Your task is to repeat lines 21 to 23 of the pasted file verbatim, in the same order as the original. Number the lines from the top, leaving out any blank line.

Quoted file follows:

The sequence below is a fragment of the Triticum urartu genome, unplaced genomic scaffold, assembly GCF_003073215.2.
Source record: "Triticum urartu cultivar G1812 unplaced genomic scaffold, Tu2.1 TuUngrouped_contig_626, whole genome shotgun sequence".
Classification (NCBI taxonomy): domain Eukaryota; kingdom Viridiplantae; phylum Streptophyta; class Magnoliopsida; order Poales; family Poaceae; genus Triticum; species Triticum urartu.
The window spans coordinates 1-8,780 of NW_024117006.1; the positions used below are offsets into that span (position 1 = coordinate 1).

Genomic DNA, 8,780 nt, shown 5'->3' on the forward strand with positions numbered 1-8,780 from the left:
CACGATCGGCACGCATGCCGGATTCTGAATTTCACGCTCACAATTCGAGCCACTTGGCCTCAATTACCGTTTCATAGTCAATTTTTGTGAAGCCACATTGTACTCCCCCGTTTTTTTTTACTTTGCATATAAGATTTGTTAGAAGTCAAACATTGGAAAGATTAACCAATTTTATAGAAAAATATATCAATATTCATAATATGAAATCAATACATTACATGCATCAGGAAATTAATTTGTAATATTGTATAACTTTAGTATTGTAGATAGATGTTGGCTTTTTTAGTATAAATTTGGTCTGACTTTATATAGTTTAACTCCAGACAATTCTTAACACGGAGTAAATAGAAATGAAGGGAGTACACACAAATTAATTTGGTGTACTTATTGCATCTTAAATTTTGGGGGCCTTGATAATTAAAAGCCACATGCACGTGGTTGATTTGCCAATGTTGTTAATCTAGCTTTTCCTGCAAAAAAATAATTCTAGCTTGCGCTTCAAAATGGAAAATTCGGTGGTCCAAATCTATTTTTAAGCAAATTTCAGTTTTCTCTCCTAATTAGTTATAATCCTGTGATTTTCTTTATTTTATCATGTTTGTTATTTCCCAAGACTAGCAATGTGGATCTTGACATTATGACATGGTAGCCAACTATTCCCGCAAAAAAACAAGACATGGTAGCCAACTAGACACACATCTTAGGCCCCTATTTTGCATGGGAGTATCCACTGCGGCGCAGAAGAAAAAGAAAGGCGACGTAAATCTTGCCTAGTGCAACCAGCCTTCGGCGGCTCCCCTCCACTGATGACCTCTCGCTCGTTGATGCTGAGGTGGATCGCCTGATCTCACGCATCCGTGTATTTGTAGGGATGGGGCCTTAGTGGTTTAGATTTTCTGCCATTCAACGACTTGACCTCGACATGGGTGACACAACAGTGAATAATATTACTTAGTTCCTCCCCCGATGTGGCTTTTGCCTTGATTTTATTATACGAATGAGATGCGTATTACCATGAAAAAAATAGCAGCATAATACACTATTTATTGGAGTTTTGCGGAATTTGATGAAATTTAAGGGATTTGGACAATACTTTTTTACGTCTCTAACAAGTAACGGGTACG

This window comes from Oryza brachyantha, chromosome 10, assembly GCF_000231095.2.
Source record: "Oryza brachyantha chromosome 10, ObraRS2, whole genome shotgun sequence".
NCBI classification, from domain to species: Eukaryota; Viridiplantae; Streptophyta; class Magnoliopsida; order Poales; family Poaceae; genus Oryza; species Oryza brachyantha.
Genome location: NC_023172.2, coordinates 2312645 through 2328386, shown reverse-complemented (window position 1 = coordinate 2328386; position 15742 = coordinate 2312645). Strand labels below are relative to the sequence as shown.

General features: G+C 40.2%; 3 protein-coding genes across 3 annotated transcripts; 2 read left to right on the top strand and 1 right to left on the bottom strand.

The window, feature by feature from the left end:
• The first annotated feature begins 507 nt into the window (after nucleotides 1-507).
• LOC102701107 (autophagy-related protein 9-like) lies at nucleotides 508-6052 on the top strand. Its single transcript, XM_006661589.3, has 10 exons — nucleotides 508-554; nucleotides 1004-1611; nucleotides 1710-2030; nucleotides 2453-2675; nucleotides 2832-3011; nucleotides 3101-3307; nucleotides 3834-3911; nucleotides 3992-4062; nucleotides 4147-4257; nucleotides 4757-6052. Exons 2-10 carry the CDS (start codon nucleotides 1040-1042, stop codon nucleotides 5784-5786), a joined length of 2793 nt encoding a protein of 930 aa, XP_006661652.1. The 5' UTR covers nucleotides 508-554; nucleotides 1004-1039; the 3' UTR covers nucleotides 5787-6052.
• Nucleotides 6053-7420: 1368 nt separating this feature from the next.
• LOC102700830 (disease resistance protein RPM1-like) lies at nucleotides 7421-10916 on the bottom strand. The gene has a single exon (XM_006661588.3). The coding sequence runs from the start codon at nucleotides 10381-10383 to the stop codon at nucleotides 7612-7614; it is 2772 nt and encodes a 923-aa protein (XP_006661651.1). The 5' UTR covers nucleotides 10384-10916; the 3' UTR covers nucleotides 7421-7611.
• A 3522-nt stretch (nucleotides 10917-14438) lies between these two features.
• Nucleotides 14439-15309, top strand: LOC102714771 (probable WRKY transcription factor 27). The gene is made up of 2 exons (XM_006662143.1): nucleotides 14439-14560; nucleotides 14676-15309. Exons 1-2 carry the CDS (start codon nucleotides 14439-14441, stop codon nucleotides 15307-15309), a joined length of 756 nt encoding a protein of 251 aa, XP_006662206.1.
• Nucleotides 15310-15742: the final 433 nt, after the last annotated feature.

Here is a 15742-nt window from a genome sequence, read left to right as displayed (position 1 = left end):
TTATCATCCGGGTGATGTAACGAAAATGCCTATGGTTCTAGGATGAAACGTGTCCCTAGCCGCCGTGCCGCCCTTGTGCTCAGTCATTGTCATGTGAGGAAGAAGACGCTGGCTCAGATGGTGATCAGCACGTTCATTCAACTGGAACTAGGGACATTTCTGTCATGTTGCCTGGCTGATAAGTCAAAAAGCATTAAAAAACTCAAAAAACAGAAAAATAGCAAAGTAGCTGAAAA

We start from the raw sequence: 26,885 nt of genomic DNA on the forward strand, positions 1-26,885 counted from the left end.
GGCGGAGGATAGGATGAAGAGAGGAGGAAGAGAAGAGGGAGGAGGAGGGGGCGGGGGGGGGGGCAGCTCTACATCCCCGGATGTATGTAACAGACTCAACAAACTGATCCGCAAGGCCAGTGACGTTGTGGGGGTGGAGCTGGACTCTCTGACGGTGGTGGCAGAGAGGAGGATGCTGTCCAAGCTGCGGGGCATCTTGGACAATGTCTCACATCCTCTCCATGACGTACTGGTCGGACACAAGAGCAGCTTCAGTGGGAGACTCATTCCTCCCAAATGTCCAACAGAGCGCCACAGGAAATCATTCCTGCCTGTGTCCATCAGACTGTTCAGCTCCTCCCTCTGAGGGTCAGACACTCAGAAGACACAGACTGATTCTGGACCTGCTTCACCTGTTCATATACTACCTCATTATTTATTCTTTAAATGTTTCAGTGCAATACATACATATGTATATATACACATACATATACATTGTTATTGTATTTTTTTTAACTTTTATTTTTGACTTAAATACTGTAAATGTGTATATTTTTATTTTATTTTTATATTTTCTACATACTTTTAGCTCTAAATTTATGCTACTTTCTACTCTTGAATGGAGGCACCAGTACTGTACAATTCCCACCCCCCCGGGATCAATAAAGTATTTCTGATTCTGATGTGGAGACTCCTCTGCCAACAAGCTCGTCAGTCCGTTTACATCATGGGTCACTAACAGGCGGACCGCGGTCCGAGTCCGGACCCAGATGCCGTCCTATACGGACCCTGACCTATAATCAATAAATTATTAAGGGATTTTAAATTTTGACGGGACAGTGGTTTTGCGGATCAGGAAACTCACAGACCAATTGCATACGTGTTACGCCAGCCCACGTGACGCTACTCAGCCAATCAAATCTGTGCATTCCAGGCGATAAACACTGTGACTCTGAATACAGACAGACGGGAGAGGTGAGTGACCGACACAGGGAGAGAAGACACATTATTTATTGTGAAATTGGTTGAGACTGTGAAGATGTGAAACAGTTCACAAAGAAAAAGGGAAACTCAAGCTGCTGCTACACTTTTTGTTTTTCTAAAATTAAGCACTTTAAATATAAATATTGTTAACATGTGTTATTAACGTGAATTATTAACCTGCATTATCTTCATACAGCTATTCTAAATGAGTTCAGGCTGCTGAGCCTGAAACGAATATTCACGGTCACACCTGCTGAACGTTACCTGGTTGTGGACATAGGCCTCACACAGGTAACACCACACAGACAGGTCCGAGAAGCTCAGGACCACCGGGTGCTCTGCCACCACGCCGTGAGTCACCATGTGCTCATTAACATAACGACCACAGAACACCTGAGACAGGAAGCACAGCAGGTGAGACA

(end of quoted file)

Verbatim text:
TTATCATCCGGGTGATGTAACGAAAATGCCTATGGTTCTAGGATGAAACGTGTCCCTAGCCGCCGTGCCGCCCTTGTGCTCAGTCATTGTCATGTGAGGAAGAAGACGCTGGCTCAGATGGTGATCAGCACGTTCATTCAACTGGAACTAGGGACATTTCTGTCATGTTGCCTGGCTGATAAGTCAAAAAGCATTAAAAAACTCAAAAAACAGAAAAATAGCAAAGTAGCTGAAAA

We start from the raw sequence: 26,885 nt of genomic DNA on the forward strand, positions 1-26,885 counted from the left end.
GGCGGAGGATAGGATGAAGAGAGGAGGAAGAGAAGAGGGAGGAGGAGGGGGCGGGGGGGGGGGCAGCTCTACATCCCCGGATGTATGTAACAGACTCAACAAACTGATCCGCAAGGCCAGTGACGTTGTGGGGGTGGAGCTGGACTCTCTGACGGTGGTGGCAGAGAGGAGGATGCTGTCCAAGCTGCGGGGCATCTTGGACAATGTCTCACATCCTCTCCATGACGTACTGGTCGGACACAAGAGCAGCTTCAGTGGGAGACTCATTCCTCCCAAATGTCCAACAGAGCGCCACAGGAAATCATTCCTGCCTGTGTCCATCAGACTGTTCAGCTCCTCCCTCTGAGGGTCAGACACTCAGAAGACACAGACTGATTCTGGACCTGCTTCACCTGTTCATATACTACCTCATTATTTATTCTTTAAATGTTTCAGTGCAATACATACATATGTATATATACACATACATATACATTGTTATTGTATTTTTTTTAACTTTTATTTTTGACTTAAATACTGTAAATGTGTATATTTTTATTTTATTTTTATATTTTCTACATACTTTTAGCTCTAAATTTATGCTACTTTCTACTCTTGAATGGAGGCACCAGTACTGTACAATTCCCACCCCCCCGGGATCAATAAAGTATTTCTGATTCTGATGTGGAGACTCCTCTGCCAACAAGCTCGTCAGTCCGTTTACATCATGGGTCACTAACAGGCGGACCGCGGTCCGAGTCCGGACCCAGATGCCGTCCTATACGGACCCTGACCTATAATCAATAAATTATTAAGGGATTTTAAATTTTGACGGGACAGTGGTTTTGCGGATCAGGAAACTCACAGACCAATTGCATACGTGTTACGCCAGCCCACGTGACGCTACTCAGCCAATCAAATCTGTGCATTCCAGGCGATAAACACTGTGACTCTGAATACAGACAGACGGGAGAGGTGAGTGACCGACACAGGGAGAGAAGACACATTATTTATTGTGAAATTGGTTGAGACTGTGAAGATGTGAAACAGTTCACAAAGAAAAAGGGAAACTCAAGCTGCTGCTACACTTTTTGTTTTTCTAAAATTAAGCACTTTAAATATAAATATTGTTAACATGTGTTATTAACGTGAATTATTAACCTGCATTATCTTCATACAGCTATTCTAAATGAGTTCAGGCTGCTGAGCCTGAAACGAATATTCACGGTCACACCTGCTGAACGTTACCTGGTTGTGGACATAGGCCTCACACAGGTAACACCACACAGACAGGTCCGAGAAGCTCAGGACCACCGGGTGCTCTGCCACCACGCCGTGAGTCACCATGTGCTCATTAACATAACGACCACAGAACACCTGAGACAGGAAGCACAGCAGGTGAGACA